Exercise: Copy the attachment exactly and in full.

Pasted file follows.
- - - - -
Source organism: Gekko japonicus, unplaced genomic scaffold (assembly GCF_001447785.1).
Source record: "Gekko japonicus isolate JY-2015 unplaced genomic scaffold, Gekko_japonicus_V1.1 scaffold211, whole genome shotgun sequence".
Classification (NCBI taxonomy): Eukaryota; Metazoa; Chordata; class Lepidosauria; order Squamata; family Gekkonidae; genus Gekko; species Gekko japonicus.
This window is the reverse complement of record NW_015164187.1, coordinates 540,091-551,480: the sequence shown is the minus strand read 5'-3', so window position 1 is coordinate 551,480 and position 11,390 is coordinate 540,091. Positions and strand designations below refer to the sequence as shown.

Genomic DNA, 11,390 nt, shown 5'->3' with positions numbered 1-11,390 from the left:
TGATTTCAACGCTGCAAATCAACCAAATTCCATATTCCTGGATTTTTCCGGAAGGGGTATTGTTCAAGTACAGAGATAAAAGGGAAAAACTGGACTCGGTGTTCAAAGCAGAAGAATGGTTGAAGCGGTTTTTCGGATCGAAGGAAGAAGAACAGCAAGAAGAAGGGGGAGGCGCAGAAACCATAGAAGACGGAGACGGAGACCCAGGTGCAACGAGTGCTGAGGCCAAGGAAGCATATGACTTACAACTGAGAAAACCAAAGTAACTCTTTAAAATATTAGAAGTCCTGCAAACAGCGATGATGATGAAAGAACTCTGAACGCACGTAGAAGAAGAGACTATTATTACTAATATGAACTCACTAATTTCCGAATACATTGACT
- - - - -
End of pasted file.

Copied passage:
Source organism: Gekko japonicus, unplaced genomic scaffold (assembly GCF_001447785.1).
Source record: "Gekko japonicus isolate JY-2015 unplaced genomic scaffold, Gekko_japonicus_V1.1 scaffold211, whole genome shotgun sequence".
Classification (NCBI taxonomy): Eukaryota; Metazoa; Chordata; class Lepidosauria; order Squamata; family Gekkonidae; genus Gekko; species Gekko japonicus.
This window is the reverse complement of record NW_015164187.1, coordinates 540,091-551,480: the sequence shown is the minus strand read 5'-3', so window position 1 is coordinate 551,480 and position 11,390 is coordinate 540,091. Positions and strand designations below refer to the sequence as shown.

Genomic DNA, 11,390 nt, shown 5'->3' with positions numbered 1-11,390 from the left:
TGATTTCAACGCTGCAAATCAACCAAATTCCATATTCCTGGATTTTTCCGGAAGGGGTATTGTTCAAGTACAGAGATAAAAGGGAAAAACTGGACTCGGTGTTCAAAGCAGAAGAATGGTTGAAGCGGTTTTTCGGATCGAAGGAAGAAGAACAGCAAGAAGAAGGGGGAGGCGCAGAAACCATAGAAGACGGAGACGGAGACCCAGGTGCAACGAGTGCTGAGGCCAAGGAAGCATATGACTTACAACTGAGAAAACCAAAGTAACTCTTTAAAATATTAGAAGTCCTGCAAACAGCGATGATGATGAAAGAACTCTGAACGCACGTAGAAGAAGAGACTATTATTACTAATATGAACTCACTAATTTCCGAATACATTGACT